Since he is much younger than I am, every incident that he writes about happened during my time, every problem India faced was made known to all of us, and the Indian army’s joys and sorrows were shared by all of us.  There are people who feature in the book that I have met and known and some of the things that the General writes about comes as a surprise, albeit pleasant.  I have been to almost all the places that he writes about except the border areas and the front lines.  I have known other services officers who have had similar problems with their families and particularly family accommodation and children’s education.  It was as though the General was articulating what many of my friends could not.

General V K Singh now retired, fought another battle a few months ago and got elected to the Indian parliament. He is currently the Minister of State of External Affairs and Minister of state (independent charge) for the North East Region. When that assignment was announced, I was quite puzzled as were all my friends but after reading the book, everything falls into place and the logic of that combination is impeccable.

The least I can do for such a book is to recommend it as being very readable. Kunal Verma’s presence is very palpable and the General readily acknowledges this.  I hope that all my Indian readers and those non Indians interested in reading about a soldiers’ soldier will read this book. I have no hesitation giving it a  rating.

Posted in Books / Reading, Friendship, History, India/Pakistan, Patriotism | Tagged , , , , , | Leave a comment

Why Do You Blog?

blog or not

My blogger friend Mitch has this question on his post on his blog.

We exchanged comment and response as follows. Please click on the image to enlarge it for easier reading.

Screen Shot 2014-08-13 at 11.16.14 AM

Naturally, I am interested now to find out why my readers with their own blogs blog!

Why do you blog?

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Joyful Marriage.

My friend Becky posted this on facebook and I was taken back in time to my own marriage ceremony.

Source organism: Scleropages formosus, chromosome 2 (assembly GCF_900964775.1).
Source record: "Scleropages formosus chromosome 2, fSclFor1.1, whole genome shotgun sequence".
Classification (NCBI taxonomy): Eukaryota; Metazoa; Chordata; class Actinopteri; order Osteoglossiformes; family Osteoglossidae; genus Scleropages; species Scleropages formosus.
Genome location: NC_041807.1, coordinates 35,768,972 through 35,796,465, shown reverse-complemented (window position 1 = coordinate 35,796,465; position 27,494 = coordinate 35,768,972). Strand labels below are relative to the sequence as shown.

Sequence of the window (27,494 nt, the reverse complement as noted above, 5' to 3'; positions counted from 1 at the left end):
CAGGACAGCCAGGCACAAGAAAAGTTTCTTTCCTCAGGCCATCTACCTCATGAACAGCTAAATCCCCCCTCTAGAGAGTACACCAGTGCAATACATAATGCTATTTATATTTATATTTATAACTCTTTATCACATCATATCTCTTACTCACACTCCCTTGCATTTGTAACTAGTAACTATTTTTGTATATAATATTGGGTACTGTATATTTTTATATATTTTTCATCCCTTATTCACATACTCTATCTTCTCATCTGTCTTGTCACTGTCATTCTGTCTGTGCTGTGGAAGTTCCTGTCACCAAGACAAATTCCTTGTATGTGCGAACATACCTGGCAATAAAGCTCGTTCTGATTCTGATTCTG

Our marriage was an Arya Samaj ceremony with a proper havan presided over by a very dignified priest.

About half way through the ceremony when the couple are expected to repeat the mantras recited by the priest and offer ghee to the fire as part of the ceremony, I got distracted by the arrival of a pair of friends who had come from almost across the country to attend the ceremony. I was exchanging greetings with them and completely ignored the ritual and got a dig in my ribs from my intended’s elbow to remind me to get back to the ceremony. That dig sent the spoon which I was using to offer the oblation, flying into the fire and there was total chaos till it was recovered, washed and cooled before the ceremony could proceed. Unfortunately, no film exists of those few minutes but I can assure you that the laughter you see in this clip is nothing compared to the laughter that the episode generated among the couple and also the visitors to the ceremony.

It was one of the two serious points of remembrance every wedding anniversary thereafter! The other was a more hilarious episode about which I have written before here.

Posted in Humor, Nostalgia, Relationships | Tagged , , | 7 Comments

The Hundred Foot Journey.

The-Hundred-Foot-Journey-Movie

Unlike other films that I see after reading some review or the other, I decided to see this film primarily based on the following facts.

Produced by : Steven Spielberg, Oprah Winfrey and Juliet Blake.
Intriguing cast led by Helen Mirren and Om Puri.
Music : A R Rahman.